Major Tipton was standing by his desk to receive his new young officers. He was a large man, tall, with broad shoulders and somewhat inclined to portliness. His hair was iron-gray, his face rather highly colored. But he looked the picture both of courtesy and heartiness as he held out a hand to Hal.

"Welcome, gentlemen," was his greeting. "Welcome to the Thirty-seventh. I can speak, with especial heartiness, for the second battalion."

Hal and Noll presented themselves by name.

"Be seated, gentlemen. And so you have come up from the ranks? We have many splendid officers in the service who took the same path to commissions. I had the hard-won pleasure of coming through West Point, but many of the officers who have served with me and under me came up from the ranks. Our battalion now has its full complement of officers. The two second lieutenants of the other companies are men just from West Point this year."

"I think you will like the post here, especially if you are fond of the water. As you will find, when you have time to take a walk, this reservation is right on the bank of the Rio Grande River. In fact, this post is a frontier station. But that you have already gathered from maps or other sources."

"We have looked up everything we could find about Fort Butler, sir," Noll answered.

"You are both bachelors, I understand."

"Yes, sir," assented Hal.

"Good. We have plenty of room in the bachelor quarters, and no more cottages, at present, for married officers. So, gentlemen"—here the major's eyes twinkled merrily—"you will be doing me an especial favor if you do not contemplate marriage for the present."

"We are wholly free from engagements in that line, sir," Noll laughed.

"I am glad to hear it, Mr. Terry. A young officer should first find out if he can live on his pay, before he tries to make it do for two persons. Having been informed that you were bachelor officers I have already given orders that your quarters be made ready. We have twelve sets of officer's quarters here, and, including yourselves, only five officers to put in the quarters. And now I take it that you will want to go to your quarters after your long ride on the train?"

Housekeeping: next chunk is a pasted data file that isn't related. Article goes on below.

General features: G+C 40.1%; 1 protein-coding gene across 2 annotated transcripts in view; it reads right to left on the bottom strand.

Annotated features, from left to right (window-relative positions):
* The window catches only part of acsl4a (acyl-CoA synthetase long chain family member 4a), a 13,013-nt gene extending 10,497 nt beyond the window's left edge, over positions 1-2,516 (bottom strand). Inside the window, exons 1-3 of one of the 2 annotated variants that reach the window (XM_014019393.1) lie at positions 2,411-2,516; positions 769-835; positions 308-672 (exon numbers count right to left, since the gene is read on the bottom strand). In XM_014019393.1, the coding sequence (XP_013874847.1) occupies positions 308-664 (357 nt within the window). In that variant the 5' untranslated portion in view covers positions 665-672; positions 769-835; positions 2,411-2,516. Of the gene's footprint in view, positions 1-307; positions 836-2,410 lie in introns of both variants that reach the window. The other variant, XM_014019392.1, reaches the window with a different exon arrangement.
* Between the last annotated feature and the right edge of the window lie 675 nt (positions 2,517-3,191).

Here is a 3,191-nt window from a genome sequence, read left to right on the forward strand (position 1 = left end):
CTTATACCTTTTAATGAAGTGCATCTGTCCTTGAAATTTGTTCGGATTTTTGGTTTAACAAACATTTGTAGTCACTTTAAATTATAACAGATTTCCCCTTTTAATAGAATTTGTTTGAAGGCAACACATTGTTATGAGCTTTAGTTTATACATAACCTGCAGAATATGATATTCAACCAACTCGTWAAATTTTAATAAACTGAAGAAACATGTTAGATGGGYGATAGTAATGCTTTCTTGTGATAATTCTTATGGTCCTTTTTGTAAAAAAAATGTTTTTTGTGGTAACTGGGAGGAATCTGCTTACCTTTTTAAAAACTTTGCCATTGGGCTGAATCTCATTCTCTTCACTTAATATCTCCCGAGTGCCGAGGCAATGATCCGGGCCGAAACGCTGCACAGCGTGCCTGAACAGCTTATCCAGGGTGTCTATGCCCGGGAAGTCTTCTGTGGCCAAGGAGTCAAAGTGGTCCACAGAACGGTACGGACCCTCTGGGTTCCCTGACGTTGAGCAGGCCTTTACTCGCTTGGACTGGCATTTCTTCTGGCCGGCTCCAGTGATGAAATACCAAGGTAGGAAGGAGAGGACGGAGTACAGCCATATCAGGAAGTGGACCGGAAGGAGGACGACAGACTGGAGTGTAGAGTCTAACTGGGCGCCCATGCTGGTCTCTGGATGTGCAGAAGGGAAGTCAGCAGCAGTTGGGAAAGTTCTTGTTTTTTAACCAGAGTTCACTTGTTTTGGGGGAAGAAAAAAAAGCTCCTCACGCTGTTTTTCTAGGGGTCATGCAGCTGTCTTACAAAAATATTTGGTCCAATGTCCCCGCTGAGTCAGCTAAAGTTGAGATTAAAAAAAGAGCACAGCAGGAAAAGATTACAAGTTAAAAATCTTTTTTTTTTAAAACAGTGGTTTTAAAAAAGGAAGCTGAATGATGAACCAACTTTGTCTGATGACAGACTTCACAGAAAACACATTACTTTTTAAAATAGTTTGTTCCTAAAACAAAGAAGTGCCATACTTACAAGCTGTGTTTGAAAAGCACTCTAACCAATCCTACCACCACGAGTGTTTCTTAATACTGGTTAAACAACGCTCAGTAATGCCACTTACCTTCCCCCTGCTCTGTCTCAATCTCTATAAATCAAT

"We are wholly at your orders, sir," responded Hal.

"Then I will take time to play host in what is really Uncle Sam's house. I will take you over to your quarters myself. Pardon me for a few moments, while I do some telephoning."

Calling up the quarters of Captain Goodale, Major Tipton said:

"Captain, this is the commanding officer. Your new second lieutenant, Mr. Terry, is here. He will call upon you at two o'clock this afternoon, unless you have another engagement for that time. Two is all right, is it? Thank you, Captain."

Major Tipton then called up Captain Foster, informing him that Mr. Overton would call upon him at two o'clock that afternoon.

"Now, where is your baggage, gentlemen? At the station, I suppose."

"Yes, sir."

"I will send for one of the battalion quartermaster sergeant's men to take your checks and have your baggage up here without delay."

A private soon entered, received the baggage checks of the young officers and departed.

"Now, come along, gentlemen," invited the major, reaching for his uniform cap. "I will take you over to your quarters at once."

Fort Butler looked like many another army post, in that the reservation was several hundred acres in extent; that it had well-laid, well-kept roads, a guard house, parade ground, hospital, administrative buildings, a barracks for enlisted men and other quarters for the officers. The post lay in a flat country bordering the river, and the grounds about the buildings were tastefully laid out.

From the little headquarters building Major Tipton led Hal and Noll in a somewhat southerly direction toward the officers' quarters. At the extreme western end of "officers' town" lay a plain, barracks-like building, with front porch upstairs and down.

"That barn will be your home, gentlemen," announced the major. "And the building just this side is the one that contains the officers' club."